Showing posts with label what to do with leftovers. Show all posts
Showing posts with label what to do with leftovers. Show all posts

28 March 2014

Basic Warm Broccoli Salad

Fresh broccoli is always on hand in my kitchen. Like chicken, beef and potatoes, it is an empty-canvass food that offers many options: Sautéed, steamed, raw, in a stir fry and many more.

Raw broccoli salads are my favorite, but in winter something heartier seems more appropriate. This winter, I've been loving warm broccoli salads with shallots and sautéed croutons. But that's just the underpinnings of this tasty salad: The final product is determined by what is leftover in the fridge.vThe basic salad remains the same.

Here's how to make it:

14 September 2012

Frugal French Friday: Tomato-Onion Tart with Gruyere Cheese

Tomatoes from the super market are a poor substitute for tomatoes from the farm market. But I have some and I must use them up. This post, from 2012 has inspired me: 

Today's recipe for Onion-Tomato Tarte with Gruyere was easy to make after work, taking only about 40 minutes prep time and about an hour in the oven; mine took only 45 minutes.

The tomatoes came from a variety of local sources, including my own back yard, and the onions were from Immerfrost Farm. The herbs came from my own garden. The cheese was in my cheese compartment and was part of my ongoing Clean Out the Fridge Month effort.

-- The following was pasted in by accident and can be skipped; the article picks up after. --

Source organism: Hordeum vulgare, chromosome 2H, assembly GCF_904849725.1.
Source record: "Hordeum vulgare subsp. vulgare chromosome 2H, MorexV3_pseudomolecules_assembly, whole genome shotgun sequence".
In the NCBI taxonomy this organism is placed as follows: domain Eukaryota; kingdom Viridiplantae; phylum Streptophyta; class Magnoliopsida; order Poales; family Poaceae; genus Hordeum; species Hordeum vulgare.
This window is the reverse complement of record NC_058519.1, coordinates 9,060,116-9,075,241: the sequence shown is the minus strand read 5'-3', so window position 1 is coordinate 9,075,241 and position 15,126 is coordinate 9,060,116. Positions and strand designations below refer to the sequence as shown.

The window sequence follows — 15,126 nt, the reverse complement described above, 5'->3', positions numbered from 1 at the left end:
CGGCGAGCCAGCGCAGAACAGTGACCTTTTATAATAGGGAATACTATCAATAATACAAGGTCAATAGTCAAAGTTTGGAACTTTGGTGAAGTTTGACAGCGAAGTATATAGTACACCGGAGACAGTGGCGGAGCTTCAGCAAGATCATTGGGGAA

I cheated and used store-bought puff pastry.

I used two types of tomatoes, one large robust-looking burgundy heirloom tomato, and about a dozen cherry tomatoes. I used plain black olives, leftovers from another meal. I also tossed in about two tablespoons of chopped thyme, and added a dash of herbes de Provence before popping it in the oven.

To keep the bottom crust from getting soggy, I let the tomato slices dry for about 30 minutes on paper towels before using layering them in the tart.

The tart was delicious: Juicy and tangy with a slight herb-y undertaste, and not soggy when reheated. I paired it with a green salad and whatever leftover I had on hand, including my Sautéed Turkish Orange Eggplant.

Cost: This meal was pricier than most of my frugal efforts. The total came to about $15, but the recipe gave me five generous servings for a cost of $3 each.

Wine Pairing: A Sauvingon Blanc is recommended; I think I'd go with a simple white table wine. These wines may get a bad rap from wine snobs, but they are often very versatile.